An appeals court ruled this week that Orange County officials do not owe monetary damages for shifting certain jail duties from sheriff’s deputies to civilian correctional workers, county officials announced late Tuesday afternoon.
County officials say the shift of duties was not only lawful but fiscally prudent, while the deputies’ union said the county violated meet-and-confer requirements and that the union’s board weighing their legal options regarding the appeal.
From the county’s news release:
The [Association of Orange County Deputy Sheriffs], which represents about 2,000 deputy sheriffs, sued the County in 2010, claiming some jail duties had been improperly transferred from deputies to newly created civilian Correctional Services Assistants (CSAs). The move was estimated to save about $8 million a year in salary and overtime costs, which the union sought to recover as damages.
The ruling by the Fourth District Court of Appeal, capping five years of legal wrangling, was released this week.
Supervisor Shawn Nelson, the only current supervisor on the Board when the lawsuit was filed, said the switch to CSAs was an innovative response to rising jail costs and “done for all the right reasons.”
“We have a fiduciary duty for the benefit of everyone to get the most out of our public resources that we can,” he said.
Correctional services assistants are non-sworn, highly-trained personnel who assist sworn officers in monitoring inmate movement, maintaining order and controlling entries and exits to jail facilities. CSAs are typically assigned to locations such as guard stations, which allow deputy sheriffs to maintain order by patrolling elsewhere throughout the jails.
In September 2012, the deputies union and the County reached agreement on the ongoing use of CSAs, which are represented by the Orange County Employees Association. The agreement includes a cap on the maximum number of CSAs that can be used in combination with deputy sheriffs. Non-sworn employees do not have to be state-certified, do not carry firearms and have no powers to arrest.
In a statement Wednesday afternoon, the deputies’ union’s president, Tom Dominguez, said:
We are disappointed with the ruling from the Fourth District Court of Appeal regarding civilian correctional services assistants (CSAs).
This litigation and the associated waste of taxpayer dollars could have been completely averted had Supervisor Shawn Nelson and his then-colleagues on the Board of Supervisors simply chosen to follow the law from the inception of the CSA program.
The County and the Sheriff’s Department could have legally had CSAs in the county’s jails and the millions of dollars in associated cost savings since 2008. In fact, AOCDS suggested fast-tracking their implementation to save the County money.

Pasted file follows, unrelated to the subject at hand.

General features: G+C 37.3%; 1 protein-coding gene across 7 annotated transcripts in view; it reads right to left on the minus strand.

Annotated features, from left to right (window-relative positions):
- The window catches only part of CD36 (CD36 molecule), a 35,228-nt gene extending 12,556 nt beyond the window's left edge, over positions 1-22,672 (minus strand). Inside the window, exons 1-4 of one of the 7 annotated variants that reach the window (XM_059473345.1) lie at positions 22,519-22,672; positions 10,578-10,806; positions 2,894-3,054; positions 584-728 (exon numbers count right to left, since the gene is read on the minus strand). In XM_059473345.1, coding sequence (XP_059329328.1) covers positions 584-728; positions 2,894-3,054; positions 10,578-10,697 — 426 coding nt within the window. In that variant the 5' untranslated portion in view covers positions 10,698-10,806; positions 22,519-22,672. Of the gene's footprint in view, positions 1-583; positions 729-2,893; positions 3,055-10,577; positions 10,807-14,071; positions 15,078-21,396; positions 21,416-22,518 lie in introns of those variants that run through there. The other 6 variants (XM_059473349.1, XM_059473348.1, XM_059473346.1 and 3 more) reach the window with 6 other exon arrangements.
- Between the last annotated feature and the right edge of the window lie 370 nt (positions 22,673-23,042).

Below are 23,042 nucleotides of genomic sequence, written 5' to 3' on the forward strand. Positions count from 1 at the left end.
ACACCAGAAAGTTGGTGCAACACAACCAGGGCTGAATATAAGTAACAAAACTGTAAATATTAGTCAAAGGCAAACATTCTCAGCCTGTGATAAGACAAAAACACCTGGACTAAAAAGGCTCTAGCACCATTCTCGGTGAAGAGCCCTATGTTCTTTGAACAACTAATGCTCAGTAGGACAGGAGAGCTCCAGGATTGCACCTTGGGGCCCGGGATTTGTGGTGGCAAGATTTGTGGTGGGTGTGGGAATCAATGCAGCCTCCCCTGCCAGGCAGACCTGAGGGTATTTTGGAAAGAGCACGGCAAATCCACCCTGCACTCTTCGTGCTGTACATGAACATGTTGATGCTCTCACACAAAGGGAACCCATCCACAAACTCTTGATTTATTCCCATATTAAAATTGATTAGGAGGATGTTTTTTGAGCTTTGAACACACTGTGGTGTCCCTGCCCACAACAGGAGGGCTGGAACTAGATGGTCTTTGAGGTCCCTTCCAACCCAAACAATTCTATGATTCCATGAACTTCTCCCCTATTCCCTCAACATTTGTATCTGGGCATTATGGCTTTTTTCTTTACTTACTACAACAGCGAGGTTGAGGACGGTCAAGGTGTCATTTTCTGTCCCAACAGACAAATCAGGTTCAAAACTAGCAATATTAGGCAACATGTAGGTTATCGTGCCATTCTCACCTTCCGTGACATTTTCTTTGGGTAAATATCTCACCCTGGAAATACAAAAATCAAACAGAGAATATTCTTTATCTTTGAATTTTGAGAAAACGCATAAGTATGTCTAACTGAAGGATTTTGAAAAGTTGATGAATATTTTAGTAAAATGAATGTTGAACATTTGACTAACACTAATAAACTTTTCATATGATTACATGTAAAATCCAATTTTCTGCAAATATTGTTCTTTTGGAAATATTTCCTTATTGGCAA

But the County once again allowed politics to interfere with good fiscal sense, choosing instead to assign CSAs to do work previously done by deputies without meeting and conferring with AOCDS as required by law.
We found ourselves enmeshed in yet another protracted court battle with the County of Orange simply because Supervisor Shawn
Nelson and his then-colleagues on the Board of Supervisors refused to follow the law.
The CSAs clearly provide a valuable role and provide substantial cost savings, but it is a stretch for the County to characterize CSAs as highly trained positions. CSAs are non-sworn positions who are assigned to administrative tasks in the county jails after just nine weeks of classroom training.
Orange County deputy sheriffs are responsible for maintaining order inside the County’s five jails which have evolved into state prison environments in the wake of prison realignment. The concept of CSAs was broached long before dangerous state prisoners were routinely incarcerated in county jails.
A deputy sheriff is tasked with enormous legal requirements and responsibilities which differ dramatically from those of civilian employees. Those immense responsibilities are bestowed upon Orange County Deputy Sheriffs only after they successfully complete six
months of rigorous training though the Sheriff’s California POST-certified academy, one of just a few remaining stress law enforcement academies in the nation.
The Sheriff’s Department agreed in October 2008 as part of another lawsuit settlement to negotiate CSAs as part of a new or extended contract.
Despite the October 2008 agreement, the county repeatedly refused to negotiate CSAs, arguing they would have no impacts on deputies.
This is patently untrue.
Despite a court injunction and in clear violation of the law, the County continued to supplant deputy positions with non-sworn CSAs. It was not until the court ordered the County to meet-and-confer as required by law that the county agreed to do so.
The County erred in their press release and incorrectly stated that the County reached an agreement on CSAs in September 2012. The agreement, which caps the number of CSAs at a maximum of 276, was reached in September 2014.
The AOCDS Board of Directors is reviewing its legal options regarding the appellate court decision.
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